“State” is a concept from computer science:
In computer science, the state of a computer program is a technical term for all the stored information, at a given instant in time, to which the program has access. [ref]
I feel like it is a useful concept to consider in games design.
All games require you to hold some state in your head. The best games ensure that mechanical game state is visible and apparent, and the game state that you are required to hold in your head is purely strategic.
In Chess, the position and relative capability of all the playing pieces are visible and apparent. Players need not memorise any aspect of the mechanical side of the game. Even the rules of castling require no recall. I can determine from the visible state of the game pieces whether or not my opponent has the opportunity to castle.
Chess does,however, require a player to hold a huge amount in their head. Chess requires you to hold a large number of chains of possible moves and outcomes. I’m led to believe that analysing, recognising and recalling these future states of the game is a key part of mastering the game. (I can only imagine this: I am not very good at chess). So chess demands the players hold state in their minds, but it is strategic game state, not mechanical game state.
Wargame are also filled with state. Wargames traditionally have some form of “damage” that must be tracked. Warhammer Fantasy Battle, for example, previously did it with a combination of wounds (which the game offers no solution to the tracking of) and models in a unit, which are tracked by the removal of the toy soldiers from the tabletop.
Warhammer actually did a good job of handling state. Outside of the odd spell buff, for which one could place the spell-card near the buffed unit, and ignoring multi-wound models, the majority of game state was visible and apparent, rather than opaque and recalled. The position and orientations of the units are visible and apparent. Each unit’s current remaining wounds are visible and apparent. Lots of game state is present and in plain sight, allowing both players access to the information they need to make strategic decisions, and allowing players to focus on the over-arching strategy or story of the game.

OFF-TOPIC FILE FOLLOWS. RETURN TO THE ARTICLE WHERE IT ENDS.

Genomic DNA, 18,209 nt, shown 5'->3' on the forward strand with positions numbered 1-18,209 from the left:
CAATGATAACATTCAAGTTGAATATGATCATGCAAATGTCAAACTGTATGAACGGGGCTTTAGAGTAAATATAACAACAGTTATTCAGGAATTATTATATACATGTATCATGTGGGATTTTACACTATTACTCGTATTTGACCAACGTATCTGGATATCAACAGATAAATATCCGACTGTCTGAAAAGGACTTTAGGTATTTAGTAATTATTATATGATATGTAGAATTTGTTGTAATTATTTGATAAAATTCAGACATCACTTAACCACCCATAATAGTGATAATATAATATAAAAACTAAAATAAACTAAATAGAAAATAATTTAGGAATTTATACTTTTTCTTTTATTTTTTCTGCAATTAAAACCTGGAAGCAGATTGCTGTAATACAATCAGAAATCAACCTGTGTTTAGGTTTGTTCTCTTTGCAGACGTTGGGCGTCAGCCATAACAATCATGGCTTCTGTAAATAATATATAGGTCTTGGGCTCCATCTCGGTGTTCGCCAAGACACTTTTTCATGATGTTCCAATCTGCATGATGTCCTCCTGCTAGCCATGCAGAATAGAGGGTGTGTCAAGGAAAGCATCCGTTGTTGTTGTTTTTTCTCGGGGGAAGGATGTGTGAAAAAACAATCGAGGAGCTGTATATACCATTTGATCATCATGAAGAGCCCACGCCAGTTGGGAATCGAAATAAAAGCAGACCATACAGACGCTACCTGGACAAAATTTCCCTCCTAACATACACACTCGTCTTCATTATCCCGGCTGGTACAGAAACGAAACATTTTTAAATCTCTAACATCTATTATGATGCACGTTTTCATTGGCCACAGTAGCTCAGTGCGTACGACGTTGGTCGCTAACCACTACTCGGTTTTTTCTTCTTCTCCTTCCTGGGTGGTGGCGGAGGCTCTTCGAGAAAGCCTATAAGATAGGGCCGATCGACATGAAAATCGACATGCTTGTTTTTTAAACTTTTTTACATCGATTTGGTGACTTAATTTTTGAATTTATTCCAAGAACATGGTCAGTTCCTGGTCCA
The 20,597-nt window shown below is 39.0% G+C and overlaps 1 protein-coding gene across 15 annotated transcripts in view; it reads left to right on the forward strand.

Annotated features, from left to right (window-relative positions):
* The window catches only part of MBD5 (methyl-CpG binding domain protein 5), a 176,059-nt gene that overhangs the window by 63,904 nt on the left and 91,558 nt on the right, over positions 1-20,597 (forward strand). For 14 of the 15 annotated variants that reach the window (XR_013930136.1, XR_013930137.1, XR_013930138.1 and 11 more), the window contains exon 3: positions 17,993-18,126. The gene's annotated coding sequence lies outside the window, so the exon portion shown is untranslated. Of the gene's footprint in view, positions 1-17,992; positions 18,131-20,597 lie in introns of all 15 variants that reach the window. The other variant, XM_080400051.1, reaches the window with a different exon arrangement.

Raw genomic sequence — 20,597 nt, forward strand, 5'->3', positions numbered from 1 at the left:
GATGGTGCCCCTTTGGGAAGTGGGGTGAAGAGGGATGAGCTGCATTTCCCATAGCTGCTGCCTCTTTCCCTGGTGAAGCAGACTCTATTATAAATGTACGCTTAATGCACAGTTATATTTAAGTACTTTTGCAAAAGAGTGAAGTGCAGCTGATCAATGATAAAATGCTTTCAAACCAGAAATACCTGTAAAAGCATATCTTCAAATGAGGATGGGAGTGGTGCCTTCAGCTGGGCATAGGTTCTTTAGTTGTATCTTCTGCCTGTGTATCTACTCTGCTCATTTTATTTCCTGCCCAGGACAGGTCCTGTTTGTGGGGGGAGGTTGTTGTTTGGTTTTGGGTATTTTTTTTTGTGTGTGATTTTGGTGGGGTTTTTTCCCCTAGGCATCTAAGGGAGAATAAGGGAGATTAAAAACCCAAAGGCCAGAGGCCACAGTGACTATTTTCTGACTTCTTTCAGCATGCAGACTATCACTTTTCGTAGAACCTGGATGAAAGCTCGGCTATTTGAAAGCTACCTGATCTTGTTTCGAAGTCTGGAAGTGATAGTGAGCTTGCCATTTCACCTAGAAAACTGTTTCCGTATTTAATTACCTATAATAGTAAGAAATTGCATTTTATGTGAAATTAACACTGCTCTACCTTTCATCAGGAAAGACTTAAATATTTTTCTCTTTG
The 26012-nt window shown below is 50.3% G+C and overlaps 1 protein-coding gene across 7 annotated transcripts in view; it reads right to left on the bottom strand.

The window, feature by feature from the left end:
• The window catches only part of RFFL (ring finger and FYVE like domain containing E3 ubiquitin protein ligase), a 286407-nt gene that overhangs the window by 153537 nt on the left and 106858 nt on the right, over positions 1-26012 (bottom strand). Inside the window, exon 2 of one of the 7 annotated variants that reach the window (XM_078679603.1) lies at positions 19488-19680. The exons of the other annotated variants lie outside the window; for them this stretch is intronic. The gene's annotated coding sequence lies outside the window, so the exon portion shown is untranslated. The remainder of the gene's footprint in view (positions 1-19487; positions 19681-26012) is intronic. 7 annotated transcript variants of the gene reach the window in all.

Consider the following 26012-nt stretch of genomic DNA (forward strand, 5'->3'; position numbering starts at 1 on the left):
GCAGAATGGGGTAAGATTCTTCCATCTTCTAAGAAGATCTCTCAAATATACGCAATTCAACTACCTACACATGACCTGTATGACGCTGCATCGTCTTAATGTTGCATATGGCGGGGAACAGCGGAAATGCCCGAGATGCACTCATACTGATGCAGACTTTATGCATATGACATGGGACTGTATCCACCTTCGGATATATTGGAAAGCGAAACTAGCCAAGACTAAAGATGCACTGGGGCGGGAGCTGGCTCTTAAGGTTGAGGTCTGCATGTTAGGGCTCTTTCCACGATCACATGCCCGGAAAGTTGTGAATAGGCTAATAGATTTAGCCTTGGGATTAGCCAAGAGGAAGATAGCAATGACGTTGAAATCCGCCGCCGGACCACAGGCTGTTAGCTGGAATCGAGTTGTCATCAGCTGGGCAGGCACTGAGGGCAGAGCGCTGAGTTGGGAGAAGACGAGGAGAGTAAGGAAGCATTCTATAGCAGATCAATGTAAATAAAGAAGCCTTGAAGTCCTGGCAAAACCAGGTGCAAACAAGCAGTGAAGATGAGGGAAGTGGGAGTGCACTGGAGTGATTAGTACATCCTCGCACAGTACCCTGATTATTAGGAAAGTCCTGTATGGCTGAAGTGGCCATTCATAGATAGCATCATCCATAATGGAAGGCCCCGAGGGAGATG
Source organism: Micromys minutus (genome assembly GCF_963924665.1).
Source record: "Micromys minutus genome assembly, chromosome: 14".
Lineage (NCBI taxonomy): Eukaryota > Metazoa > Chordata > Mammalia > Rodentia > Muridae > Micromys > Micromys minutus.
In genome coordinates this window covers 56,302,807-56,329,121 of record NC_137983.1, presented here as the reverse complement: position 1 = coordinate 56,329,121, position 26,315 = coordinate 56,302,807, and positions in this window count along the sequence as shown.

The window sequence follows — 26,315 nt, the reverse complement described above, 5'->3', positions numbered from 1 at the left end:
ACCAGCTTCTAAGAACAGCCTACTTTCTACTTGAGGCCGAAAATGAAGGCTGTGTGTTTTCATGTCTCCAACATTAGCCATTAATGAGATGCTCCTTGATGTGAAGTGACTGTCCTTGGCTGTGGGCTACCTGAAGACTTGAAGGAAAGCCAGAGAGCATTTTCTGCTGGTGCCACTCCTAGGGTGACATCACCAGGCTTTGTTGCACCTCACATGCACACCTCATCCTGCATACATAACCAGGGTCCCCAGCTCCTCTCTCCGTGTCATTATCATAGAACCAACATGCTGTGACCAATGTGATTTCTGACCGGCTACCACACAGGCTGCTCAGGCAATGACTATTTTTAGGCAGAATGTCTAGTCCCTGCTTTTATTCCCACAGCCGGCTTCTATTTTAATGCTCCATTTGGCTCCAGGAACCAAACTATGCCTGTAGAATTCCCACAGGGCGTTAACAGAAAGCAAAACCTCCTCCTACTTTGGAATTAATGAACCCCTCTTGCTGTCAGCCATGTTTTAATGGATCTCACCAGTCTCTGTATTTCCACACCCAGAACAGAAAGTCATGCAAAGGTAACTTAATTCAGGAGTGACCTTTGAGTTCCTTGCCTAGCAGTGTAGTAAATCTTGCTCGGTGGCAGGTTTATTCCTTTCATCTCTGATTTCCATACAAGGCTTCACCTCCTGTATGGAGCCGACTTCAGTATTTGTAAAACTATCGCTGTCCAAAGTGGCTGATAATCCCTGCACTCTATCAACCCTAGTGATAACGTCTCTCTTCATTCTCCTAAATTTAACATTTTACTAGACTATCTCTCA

In Malifaux, by contrast, an array of counters, tokens and dry-wipe markers are required to maintain an understanding of the state of the game. There is a book-keeping phase at the end of every turn in which to adjust and record various important items of state. Like many players, I have a tin filled with custom counters, cards and dice all specifically assembled to track the various items of state in Malifaux: turn number, conditions, soul stones, model wounds, victory conditions, victory points, scheme markers, objectives, deployment zones, target numbers, the list goes on.
Malifaux is a game I like very much, but I think that there is too much mechanical state that the “out of the box” game doesn’t make visible and apparent. The players must improvise and invent their own ways to navigate and manage the high levels of opaque game state. I imagine that this is a deliberate compromise in the game design, as the inclusion of all the elements that generate this state all add to the richness of the game system, and the book-keeping remains just on the right side of onerous, compared with the reward that mastery of the game provides.
I think it is fair to say that I am not attempting to create a game with the same strategic depth as Malifaux. The design objectives of Gaslands are different: more focussed on fast play, new player friendliness, and multi-player fun. Malifaux-levels of state management would be unacceptable and stand in the way of the game’s vision.